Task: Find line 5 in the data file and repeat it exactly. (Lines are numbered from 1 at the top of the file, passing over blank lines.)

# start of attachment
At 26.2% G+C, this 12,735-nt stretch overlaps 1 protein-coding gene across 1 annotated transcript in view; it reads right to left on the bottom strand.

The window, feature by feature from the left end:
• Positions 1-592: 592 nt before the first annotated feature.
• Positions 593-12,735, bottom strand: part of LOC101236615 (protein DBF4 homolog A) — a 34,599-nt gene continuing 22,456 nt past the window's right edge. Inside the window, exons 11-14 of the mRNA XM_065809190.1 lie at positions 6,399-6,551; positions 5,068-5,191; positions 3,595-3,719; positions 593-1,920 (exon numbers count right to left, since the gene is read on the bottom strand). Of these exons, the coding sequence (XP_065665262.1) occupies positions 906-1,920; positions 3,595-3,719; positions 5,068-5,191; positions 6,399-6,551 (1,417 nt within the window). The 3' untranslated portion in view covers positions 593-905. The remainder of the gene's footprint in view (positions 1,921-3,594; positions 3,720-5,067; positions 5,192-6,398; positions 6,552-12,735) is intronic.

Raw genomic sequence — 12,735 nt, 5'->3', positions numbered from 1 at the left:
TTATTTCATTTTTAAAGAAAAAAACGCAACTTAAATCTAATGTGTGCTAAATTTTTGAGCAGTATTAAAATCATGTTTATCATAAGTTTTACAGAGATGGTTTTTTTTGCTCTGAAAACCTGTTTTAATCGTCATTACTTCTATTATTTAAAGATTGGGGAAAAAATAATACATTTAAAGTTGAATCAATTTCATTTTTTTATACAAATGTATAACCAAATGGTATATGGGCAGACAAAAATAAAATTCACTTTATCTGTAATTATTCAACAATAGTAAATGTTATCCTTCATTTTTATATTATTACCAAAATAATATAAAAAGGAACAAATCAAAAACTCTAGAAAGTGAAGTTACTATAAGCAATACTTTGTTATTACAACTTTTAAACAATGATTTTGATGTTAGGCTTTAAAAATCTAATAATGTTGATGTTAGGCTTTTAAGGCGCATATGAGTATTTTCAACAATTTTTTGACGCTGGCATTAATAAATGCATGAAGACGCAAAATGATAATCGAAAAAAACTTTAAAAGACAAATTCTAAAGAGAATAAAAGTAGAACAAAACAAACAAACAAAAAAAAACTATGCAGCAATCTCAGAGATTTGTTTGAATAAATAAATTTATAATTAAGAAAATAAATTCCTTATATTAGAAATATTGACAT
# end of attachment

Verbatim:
Raw genomic sequence — 12,735 nt, 5'->3', positions numbered from 1 at the left: